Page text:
Saturday, June 25, 2011

The Magic of Czech Glass

Vases designed by Dagmar Pankova

The Czech glass is without doubt phenomenon not only within history of glass making but even in context of whole world culture.Although history of glass making in Czech lands is not as long as in countries that were part of classical civilization in Roman times, Czech glass at least since 18th century is considered a part of European cultural heritage.

Thursday, June 23, 2011

"Zip 'er up!!!" , A History of the Zipper

After a slow birth and years of rejection, the zipper found its way into everything from plastic pencil cases to sophisticated space suits and countless "fly" jokes. The zippers used today are little different then the Gideon Sundback design of 1917.

An early device similar to the zipper, "an Automatic, Continuous Clothing Closure", was patented by Elias Howe in 1851, but did not reach the market. Howe was preoccupied with the sewing machine that he had patented in 1846. Whitcomb L. Judson loved machines and experimented with many different kinds of gadgets. He invented a number of labor-saving items, including the zipper. It came about because of a friend’s stiff back. The problem was that his friend could not do up his shoes.  Judson came up with a slide fastener that could be opened or closed with one hand.  This was an absolutely new idea, and in a few weeks Judson had a working model.  On August 29, 1893, he patented his new "clasp locker."  The earliest "clasp locker"  fasteners were being used in the apparel industry by 1905, but they weren't considered practical.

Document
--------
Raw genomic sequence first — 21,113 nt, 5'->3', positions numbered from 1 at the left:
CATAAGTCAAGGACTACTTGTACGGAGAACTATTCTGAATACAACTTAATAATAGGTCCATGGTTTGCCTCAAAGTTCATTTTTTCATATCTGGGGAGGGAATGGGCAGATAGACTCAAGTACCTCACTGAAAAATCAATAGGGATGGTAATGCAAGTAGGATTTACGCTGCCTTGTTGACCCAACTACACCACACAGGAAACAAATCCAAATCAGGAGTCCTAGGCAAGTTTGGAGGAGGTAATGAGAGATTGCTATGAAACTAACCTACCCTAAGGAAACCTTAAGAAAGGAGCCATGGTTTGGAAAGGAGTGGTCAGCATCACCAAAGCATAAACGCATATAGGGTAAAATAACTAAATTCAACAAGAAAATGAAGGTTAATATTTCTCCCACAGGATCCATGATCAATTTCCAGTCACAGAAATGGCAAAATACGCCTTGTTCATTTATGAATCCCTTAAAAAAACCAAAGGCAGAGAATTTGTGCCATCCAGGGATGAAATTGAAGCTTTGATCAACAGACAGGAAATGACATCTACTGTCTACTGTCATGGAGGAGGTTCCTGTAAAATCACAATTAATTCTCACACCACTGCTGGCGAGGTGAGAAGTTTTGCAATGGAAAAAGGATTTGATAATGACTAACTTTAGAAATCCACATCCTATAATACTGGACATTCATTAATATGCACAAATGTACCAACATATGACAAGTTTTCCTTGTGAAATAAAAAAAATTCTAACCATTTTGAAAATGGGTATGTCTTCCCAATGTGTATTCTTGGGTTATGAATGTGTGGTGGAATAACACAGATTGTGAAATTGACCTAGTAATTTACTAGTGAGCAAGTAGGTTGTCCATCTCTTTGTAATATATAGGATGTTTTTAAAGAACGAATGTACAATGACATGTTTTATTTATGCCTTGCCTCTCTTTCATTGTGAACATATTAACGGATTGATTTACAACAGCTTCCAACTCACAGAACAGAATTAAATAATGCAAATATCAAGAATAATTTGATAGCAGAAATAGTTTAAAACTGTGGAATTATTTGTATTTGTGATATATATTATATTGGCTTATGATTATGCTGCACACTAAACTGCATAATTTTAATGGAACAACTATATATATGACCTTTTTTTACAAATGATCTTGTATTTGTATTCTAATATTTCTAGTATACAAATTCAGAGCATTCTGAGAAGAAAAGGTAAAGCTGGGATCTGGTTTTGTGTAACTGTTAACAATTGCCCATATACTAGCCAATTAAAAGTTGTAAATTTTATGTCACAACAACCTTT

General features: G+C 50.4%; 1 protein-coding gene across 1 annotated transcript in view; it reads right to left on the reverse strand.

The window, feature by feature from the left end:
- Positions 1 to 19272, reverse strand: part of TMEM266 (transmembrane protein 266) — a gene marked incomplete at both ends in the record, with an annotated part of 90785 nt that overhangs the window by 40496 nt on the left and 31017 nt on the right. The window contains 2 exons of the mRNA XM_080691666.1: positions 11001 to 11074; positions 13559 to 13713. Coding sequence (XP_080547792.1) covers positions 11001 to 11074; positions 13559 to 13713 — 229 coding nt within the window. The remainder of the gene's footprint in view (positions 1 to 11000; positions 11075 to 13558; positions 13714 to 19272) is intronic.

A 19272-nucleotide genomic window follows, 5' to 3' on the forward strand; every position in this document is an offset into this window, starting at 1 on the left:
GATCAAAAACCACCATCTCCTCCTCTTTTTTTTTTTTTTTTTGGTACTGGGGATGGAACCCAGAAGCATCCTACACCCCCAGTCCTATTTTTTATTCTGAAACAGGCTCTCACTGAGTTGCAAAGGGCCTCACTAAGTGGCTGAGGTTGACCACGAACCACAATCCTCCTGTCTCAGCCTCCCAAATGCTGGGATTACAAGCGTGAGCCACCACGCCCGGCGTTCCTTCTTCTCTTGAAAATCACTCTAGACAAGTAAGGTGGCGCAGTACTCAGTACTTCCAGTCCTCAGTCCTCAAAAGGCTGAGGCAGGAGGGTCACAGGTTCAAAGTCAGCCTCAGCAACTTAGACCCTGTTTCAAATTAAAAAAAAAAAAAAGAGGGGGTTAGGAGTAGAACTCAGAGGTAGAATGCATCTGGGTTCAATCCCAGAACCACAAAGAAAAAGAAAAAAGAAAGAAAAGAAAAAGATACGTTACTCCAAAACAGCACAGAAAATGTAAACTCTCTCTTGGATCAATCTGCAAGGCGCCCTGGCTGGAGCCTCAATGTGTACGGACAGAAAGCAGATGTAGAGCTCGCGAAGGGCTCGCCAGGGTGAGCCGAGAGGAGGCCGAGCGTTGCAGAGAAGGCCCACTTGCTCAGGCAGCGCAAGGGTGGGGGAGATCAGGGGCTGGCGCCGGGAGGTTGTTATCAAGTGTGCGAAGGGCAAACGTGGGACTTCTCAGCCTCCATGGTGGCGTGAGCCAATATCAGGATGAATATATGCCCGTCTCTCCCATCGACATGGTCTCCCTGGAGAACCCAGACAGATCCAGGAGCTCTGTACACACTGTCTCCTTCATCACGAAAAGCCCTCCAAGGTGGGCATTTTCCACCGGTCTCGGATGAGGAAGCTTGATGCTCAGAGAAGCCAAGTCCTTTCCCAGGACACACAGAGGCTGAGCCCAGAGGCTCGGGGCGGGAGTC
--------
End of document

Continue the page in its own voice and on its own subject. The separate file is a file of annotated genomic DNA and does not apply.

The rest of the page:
Wednesday, June 22, 2011

Make your own and unique slippers

Funny, comfy, cozy, chic & stylish!
Whether you are a novice or expert seamstress, with or without sewing machine, slippers are a fun and easy project to tackle in one evening. They also make a great personalized gift.

Your first step in making slippers is to choose fabric. If you are looking for just the right expression of your personality, check out your local fabric store and wade through the bolts for the perfect swatch. If you are on a tighter budget, or just like to be green, consider up cycling a towel, bathrobe or other tatty piece of clothing.
The simplest type of slipper to make is an open toed slip on. For this style slipper, you will need a half a yard of fabric, plus batting or fill for padding. You might select contrasting cotton and silk to make a pretty toe holder that pops from the slipper sole. It’s recommended to use a machine washable fabric that you can toss in with the laundry. Cotton prints work great, or you can try a polyester fleece or twill like cotton.

Tuesday, June 21, 2011

Calligraphy introduction